In Collective Courage, Jessica Gordon Nembhard chronicles African American cooperative business ownership and its place in the movements for Black civil rights and economic equality. Not since W. E. B. Du Bois's 1907 Economic Co-operation Among Negro Americans has there been a full-length, nationwide study of African American cooperatives. Collective Courage extends that s In Collective Courage, Jessica Gordon Nembhard chronicles African American cooperative business ownership and its place in the movements for Black civil rights and economic equality. Not since W. E. B. Du Bois's 1907 Economic Co-operation Among Negro Americans has there been a full-length, nationwide study of African American cooperatives. Collective Courage extends that story into the twenty-first century. Many of the players are well known in the history of the African American experience: Du Bois, A. Philip Randolph and the Ladies' Auxiliary to the Brotherhood of Sleeping Car Porters, Nannie Helen Burroughs, Fannie Lou Hamer, Ella Jo Baker, George Schuyler and the Young Negroes' Co-operative League, the Nation of Islam, and the Black Panther Party. Adding the cooperative movement to Black history results in a retelling of the African American experience, with an increased understanding of African American collective economic agency and grassroots economic organizing. To tell the story, Gordon Nembhard uses a variety of newspapers, period magazines, and journals; co-ops' articles of incorporation, minutes from annual meetings, newsletters, budgets, and income statements; and scholarly books, memoirs, and biographies. These sources reveal the achievements and challenges of Black co-ops, collective economic action, and social entrepreneurship. Gordon Nembhard finds that African Americans, as well as other people of color and low-income people, have benefitted greatly from cooperative ownership and democratic economic participation throughout the nation's history.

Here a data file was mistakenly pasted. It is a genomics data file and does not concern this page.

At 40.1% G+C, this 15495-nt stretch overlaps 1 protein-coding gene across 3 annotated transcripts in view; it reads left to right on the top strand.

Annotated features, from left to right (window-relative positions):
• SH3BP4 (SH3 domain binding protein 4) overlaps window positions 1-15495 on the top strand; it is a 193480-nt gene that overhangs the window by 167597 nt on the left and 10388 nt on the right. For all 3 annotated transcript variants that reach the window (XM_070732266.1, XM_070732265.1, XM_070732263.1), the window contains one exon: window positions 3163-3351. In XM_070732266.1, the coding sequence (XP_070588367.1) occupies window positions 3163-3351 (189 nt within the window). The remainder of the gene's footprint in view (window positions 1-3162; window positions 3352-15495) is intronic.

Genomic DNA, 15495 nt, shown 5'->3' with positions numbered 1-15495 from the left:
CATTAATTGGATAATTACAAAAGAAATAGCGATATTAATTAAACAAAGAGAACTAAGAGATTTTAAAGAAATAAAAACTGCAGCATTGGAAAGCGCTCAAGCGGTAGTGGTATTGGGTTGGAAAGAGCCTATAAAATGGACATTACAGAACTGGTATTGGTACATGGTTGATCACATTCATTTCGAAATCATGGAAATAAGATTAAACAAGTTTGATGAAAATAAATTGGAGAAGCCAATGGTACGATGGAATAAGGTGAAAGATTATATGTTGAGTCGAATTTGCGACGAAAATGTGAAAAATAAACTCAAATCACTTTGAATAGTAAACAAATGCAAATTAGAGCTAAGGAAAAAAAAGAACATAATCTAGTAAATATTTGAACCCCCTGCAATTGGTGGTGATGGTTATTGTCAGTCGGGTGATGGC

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3.2/5

Strike for America: Chicago Teachers Against Austerity by Micah Uetricht